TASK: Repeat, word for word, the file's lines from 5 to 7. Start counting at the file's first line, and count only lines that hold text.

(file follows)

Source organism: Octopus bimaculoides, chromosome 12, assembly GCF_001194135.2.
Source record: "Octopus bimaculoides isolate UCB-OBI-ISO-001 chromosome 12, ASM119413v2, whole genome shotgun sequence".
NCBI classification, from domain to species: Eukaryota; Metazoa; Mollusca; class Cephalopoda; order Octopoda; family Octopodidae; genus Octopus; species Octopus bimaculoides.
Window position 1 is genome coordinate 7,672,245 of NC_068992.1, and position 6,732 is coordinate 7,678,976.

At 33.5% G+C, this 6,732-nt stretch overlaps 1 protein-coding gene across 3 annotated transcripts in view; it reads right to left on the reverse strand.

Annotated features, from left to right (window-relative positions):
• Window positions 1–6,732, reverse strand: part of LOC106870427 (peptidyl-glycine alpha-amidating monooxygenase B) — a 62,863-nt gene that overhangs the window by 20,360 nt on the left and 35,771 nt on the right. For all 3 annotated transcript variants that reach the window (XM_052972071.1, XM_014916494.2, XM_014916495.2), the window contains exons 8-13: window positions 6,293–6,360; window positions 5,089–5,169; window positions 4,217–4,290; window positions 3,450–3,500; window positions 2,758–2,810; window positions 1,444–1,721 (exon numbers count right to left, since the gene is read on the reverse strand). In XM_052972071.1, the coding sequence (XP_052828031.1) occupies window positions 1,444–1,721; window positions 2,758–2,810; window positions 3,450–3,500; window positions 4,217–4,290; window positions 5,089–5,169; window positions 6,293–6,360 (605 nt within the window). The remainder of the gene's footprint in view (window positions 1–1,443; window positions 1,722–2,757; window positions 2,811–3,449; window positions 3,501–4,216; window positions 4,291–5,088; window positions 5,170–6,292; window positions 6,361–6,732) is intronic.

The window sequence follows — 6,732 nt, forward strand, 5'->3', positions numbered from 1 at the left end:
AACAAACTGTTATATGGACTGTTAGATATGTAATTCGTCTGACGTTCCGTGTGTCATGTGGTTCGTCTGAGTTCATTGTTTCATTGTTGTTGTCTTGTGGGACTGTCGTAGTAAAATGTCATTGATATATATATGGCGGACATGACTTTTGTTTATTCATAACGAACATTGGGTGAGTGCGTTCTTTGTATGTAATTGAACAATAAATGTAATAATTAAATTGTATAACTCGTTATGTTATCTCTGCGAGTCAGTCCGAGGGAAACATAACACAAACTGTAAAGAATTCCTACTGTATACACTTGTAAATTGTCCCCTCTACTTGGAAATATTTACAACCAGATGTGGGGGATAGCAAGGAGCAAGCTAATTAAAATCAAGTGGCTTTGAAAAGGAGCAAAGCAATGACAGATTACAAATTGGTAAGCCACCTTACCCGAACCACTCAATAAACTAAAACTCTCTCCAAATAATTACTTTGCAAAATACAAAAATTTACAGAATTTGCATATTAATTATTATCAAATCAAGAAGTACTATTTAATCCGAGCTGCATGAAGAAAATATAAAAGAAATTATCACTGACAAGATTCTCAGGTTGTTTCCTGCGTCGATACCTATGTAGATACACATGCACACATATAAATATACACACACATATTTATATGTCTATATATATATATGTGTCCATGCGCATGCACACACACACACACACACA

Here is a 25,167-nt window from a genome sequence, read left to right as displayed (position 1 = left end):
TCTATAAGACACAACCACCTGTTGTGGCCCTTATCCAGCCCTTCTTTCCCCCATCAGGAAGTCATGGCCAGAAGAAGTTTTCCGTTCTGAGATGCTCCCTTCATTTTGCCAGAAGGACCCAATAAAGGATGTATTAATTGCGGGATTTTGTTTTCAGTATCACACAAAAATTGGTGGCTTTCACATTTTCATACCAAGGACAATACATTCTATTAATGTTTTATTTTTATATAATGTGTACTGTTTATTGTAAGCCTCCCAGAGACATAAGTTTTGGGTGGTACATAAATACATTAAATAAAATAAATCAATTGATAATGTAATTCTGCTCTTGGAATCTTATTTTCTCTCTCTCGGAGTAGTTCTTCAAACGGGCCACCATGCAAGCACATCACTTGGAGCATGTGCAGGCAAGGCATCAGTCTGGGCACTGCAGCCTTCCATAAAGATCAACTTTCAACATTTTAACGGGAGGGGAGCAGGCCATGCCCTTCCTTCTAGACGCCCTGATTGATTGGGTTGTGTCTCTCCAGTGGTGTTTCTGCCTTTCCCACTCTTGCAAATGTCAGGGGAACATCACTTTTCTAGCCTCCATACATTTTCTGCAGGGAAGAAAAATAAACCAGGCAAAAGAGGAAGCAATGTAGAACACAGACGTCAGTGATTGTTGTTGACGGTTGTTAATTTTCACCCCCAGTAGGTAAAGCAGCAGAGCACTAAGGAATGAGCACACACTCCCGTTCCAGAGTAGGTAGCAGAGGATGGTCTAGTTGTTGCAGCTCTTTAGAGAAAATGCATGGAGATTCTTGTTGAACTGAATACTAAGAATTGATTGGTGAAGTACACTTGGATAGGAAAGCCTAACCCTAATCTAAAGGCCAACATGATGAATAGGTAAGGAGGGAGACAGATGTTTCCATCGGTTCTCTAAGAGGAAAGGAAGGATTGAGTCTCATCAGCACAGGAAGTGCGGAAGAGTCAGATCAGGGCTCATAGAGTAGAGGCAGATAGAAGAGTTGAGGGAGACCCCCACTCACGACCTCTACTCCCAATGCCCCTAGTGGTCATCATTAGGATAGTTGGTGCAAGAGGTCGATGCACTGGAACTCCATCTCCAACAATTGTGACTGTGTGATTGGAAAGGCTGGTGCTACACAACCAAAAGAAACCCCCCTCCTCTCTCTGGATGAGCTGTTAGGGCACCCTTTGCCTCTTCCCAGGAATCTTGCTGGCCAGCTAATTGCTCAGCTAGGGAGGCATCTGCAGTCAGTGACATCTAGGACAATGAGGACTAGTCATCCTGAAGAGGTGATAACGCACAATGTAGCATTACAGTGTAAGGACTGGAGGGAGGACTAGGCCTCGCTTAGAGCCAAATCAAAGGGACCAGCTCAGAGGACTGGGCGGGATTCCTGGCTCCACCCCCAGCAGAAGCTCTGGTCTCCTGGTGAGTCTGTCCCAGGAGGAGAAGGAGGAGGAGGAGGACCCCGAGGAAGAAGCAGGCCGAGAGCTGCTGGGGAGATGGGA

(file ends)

At 33.5% G+C, this 6,732-nt stretch overlaps 1 protein-coding gene across 3 annotated transcripts in view; it reads right to left on the reverse strand.

Annotated features, from left to right (window-relative positions):
• Window positions 1–6,732, reverse strand: part of LOC106870427 (peptidyl-glycine alpha-amidating monooxygenase B) — a 62,863-nt gene that overhangs the window by 20,360 nt on the left and 35,771 nt on the right. For all 3 annotated transcript variants that reach the window (XM_052972071.1, XM_014916494.2, XM_014916495.2), the window contains exons 8-13: window positions 6,293–6,360; window positions 5,089–5,169; window positions 4,217–4,290; window positions 3,450–3,500; window positions 2,758–2,810; window positions 1,444–1,721 (exon numbers count right to left, since the gene is read on the reverse strand). In XM_052972071.1, the coding sequence (XP_052828031.1) occupies window positions 1,444–1,721; window positions 2,758–2,810; window positions 3,450–3,500; window positions 4,217–4,290; window positions 5,089–5,169; window positions 6,293–6,360 (605 nt within the window). The remainder of the gene's footprint in view (window positions 1–1,443; window positions 1,722–2,757; window positions 2,811–3,449; window positions 3,501–4,216; window positions 4,291–5,088; window positions 5,170–6,292; window positions 6,361–6,732) is intronic.